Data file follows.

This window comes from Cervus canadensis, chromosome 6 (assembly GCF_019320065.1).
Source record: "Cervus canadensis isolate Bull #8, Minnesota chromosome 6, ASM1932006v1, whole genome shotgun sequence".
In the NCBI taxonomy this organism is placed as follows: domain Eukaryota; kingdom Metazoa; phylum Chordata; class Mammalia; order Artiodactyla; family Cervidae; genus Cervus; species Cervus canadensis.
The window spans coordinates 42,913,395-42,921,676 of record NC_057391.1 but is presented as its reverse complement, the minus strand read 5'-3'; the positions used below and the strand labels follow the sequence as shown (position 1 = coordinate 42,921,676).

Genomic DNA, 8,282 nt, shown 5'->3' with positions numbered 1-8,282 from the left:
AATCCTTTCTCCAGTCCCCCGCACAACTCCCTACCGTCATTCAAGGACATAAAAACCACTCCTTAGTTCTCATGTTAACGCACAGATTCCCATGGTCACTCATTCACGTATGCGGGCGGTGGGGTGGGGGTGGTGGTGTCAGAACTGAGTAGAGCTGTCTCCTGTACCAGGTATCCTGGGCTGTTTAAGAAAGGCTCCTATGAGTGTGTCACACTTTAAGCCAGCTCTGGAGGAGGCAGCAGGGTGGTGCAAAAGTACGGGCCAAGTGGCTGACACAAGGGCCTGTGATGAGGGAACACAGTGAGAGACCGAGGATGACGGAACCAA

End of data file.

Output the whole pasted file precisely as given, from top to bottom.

This window comes from Cervus canadensis, chromosome 6 (assembly GCF_019320065.1).
Source record: "Cervus canadensis isolate Bull #8, Minnesota chromosome 6, ASM1932006v1, whole genome shotgun sequence".
In the NCBI taxonomy this organism is placed as follows: domain Eukaryota; kingdom Metazoa; phylum Chordata; class Mammalia; order Artiodactyla; family Cervidae; genus Cervus; species Cervus canadensis.
The window spans coordinates 42,913,395-42,921,676 of record NC_057391.1 but is presented as its reverse complement, the minus strand read 5'-3'; the positions used below and the strand labels follow the sequence as shown (position 1 = coordinate 42,921,676).

Genomic DNA, 8,282 nt, shown 5'->3' with positions numbered 1-8,282 from the left:
AATCCTTTCTCCAGTCCCCCGCACAACTCCCTACCGTCATTCAAGGACATAAAAACCACTCCTTAGTTCTCATGTTAACGCACAGATTCCCATGGTCACTCATTCACGTATGCGGGCGGTGGGGTGGGGGTGGTGGTGTCAGAACTGAGTAGAGCTGTCTCCTGTACCAGGTATCCTGGGCTGTTTAAGAAAGGCTCCTATGAGTGTGTCACACTTTAAGCCAGCTCTGGAGGAGGCAGCAGGGTGGTGCAAAAGTACGGGCCAAGTGGCTGACACAAGGGCCTGTGATGAGGGAACACAGTGAGAGACCGAGGATGACGGAACCAA